Healthy Milk, Healthy Baby
Chemical Pollution and Mother's Milk
Problems with Infant Formula
The infant formula industry is an $8 billion per year business. Across the globe, huge advertising budgets are spent to convince women that it is better and more convenient to bottle-feed their babies. With increased focus on pollution in breast milk, an obvious question arises: is formula a better choice than breastfeeding? The answer is almost always no. Although the choice should be made by mothers and their families in consultation with their health-care provider, it is clear that, as a rule, if mothers can breastfeed, their babies' health will be better served by breast milk than formula.
It is true that infant formula contains far lower quantities of dioxins, PCBs and organochlorine pesticides than breast milk. However, formula has serious drawbacks that tip the scale against it.
Health concerns for the formula-fed infant include the risk of contaminated water, potential contaminants in bottles and nipples and contaminants in the formula itself. In many parts of the world, water is polluted with high levels of microorganisms that can cause diarrhea and other serious infectious diseases. Even in developed countries, contamination of water supplies by parasites (cryptosporidium and giardia) and bacteria (such as e coli) can be very dangerous for an infant whose undeveloped immune system cannot tolerate exposure to these disease-causing invaders. As a result, infants can become ill, even die, from formula reconstituted (or diluted) with water.
Other common contaminants in water include chlorine byproducts, weed killers, insecticides, solvents, lead and arsenic. In rural areas, nitrates from fertilizer runoff into water have caused the sometimes fatal "blue baby syndrome."
Bottled water may also contain contaminants. Even where no contaminants are in the water, formula that requires diluting has caused health problems in babies when the formula is either over-diluted or under-diluted.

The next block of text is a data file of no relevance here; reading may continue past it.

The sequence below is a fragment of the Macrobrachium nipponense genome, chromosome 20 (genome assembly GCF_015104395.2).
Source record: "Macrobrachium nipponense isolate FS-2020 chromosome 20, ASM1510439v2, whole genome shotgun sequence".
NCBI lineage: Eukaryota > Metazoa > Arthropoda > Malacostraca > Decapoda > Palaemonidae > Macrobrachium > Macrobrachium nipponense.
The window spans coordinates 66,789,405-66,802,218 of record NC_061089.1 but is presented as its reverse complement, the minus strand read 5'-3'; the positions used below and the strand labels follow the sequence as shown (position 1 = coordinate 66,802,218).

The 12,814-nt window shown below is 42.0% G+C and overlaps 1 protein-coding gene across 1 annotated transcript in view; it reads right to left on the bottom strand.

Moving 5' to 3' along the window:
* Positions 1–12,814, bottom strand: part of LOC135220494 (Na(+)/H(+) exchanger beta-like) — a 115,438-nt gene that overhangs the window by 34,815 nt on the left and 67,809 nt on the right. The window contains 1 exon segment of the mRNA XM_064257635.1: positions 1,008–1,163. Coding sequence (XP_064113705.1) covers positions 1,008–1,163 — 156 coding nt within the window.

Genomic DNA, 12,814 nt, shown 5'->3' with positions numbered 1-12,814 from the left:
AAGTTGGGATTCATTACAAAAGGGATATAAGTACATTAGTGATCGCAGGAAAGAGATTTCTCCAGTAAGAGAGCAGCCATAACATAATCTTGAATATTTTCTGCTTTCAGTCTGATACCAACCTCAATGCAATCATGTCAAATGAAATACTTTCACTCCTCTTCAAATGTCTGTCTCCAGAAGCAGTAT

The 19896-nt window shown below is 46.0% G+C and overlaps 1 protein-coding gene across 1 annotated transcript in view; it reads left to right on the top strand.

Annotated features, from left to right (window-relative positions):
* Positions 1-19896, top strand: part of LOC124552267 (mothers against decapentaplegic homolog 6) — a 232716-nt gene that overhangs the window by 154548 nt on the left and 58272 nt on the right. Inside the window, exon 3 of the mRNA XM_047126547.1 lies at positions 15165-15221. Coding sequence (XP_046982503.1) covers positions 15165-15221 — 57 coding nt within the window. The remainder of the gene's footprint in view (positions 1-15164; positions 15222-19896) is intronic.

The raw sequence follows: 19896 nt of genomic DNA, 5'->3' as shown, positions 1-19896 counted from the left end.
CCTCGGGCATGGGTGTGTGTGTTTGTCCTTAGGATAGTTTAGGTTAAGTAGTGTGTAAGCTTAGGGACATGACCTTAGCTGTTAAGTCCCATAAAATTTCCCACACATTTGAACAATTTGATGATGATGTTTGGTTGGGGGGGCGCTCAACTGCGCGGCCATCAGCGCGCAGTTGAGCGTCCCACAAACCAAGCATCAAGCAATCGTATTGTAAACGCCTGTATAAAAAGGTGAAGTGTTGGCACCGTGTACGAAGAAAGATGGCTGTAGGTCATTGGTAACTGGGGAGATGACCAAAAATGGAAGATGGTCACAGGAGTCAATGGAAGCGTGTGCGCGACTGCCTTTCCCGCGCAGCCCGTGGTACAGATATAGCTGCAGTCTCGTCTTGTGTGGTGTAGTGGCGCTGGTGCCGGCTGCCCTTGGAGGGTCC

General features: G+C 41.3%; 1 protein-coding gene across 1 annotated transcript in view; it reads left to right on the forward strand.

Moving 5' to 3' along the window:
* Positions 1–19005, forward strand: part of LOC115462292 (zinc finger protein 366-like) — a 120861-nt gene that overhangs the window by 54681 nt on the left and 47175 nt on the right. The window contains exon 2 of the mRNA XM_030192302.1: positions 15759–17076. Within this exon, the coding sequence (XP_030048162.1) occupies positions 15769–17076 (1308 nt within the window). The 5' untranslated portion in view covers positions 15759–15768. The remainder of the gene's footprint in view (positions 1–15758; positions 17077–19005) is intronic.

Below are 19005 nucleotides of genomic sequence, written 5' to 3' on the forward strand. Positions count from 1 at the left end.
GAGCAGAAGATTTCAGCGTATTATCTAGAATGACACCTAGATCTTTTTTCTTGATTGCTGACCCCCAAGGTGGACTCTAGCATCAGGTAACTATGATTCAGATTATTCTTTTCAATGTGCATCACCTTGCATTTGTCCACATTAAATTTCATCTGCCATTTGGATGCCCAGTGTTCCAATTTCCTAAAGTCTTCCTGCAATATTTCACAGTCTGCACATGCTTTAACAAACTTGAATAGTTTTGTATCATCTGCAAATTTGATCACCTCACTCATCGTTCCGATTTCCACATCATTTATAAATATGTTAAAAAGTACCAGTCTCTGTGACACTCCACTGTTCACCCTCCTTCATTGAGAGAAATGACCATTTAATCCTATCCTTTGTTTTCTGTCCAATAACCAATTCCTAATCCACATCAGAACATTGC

The aggressive marketing of infant formula in developing countries is directly related to an epidemic of infant death from malnutrition and diarrheal illness, a result of the contaminated water used to dilute or reconstitute formula. An international effort is under way to force these companies to market their products responsibly.
Formula itself may have contaminants introduced in the manufacturing process. In the past, recalls have been ordered because of contamination with substances such as broken glass, fragments of metal and salmonella and other bacteria. The fungal toxin aflatoxin has also been detected in some commercial formulas. Although detected levels were very low, this toxin is known to cause cancer and is not present in breast milk. Infant formulas also may contain excessive levels of metals, including aluminum, manganese, cadmium and lead. Soy formulas are a particular concern due to very high levels of plant-derived estrogens (phytoestrogens) in soy products. In fact, the concentrations of phytoestrogens detected in the blood of infants fed soy formula were 13,000 to 22,000 times greater than the concentrations of natural estrogens.
Some formula companies have been affiliated with pesticide or chemical companies that make hazardous chemicals. Others make products out of polyvinyl chloride plastic, which when thrown away and burned in incinerators releases some of the same chemical contaminants that can eventually get into breast milk.
Finally, baby formula is the product of a large, and for most mothers, unnecessary industrial process, all of which adds to pollution in a variety of ways large and small. The list includes production plants that pollute, trucks that burn polluting diesel fuel, the use of harmful pesticides and genetically modified organisms to grow soy and cattle fodder, packaging that contributes to deforestation and pollution and more -- all in service of a product that is both nutritionally and developmentally inferior for infants.
Related Information on the Web
- Baby Milk Action is a nonprofit organization that works through a global network to strengthen independent, transparent and effective controls on the marketing of the baby-feeding industry.
- NRDC's website provides good information on water contamination.
last revised 3.25.05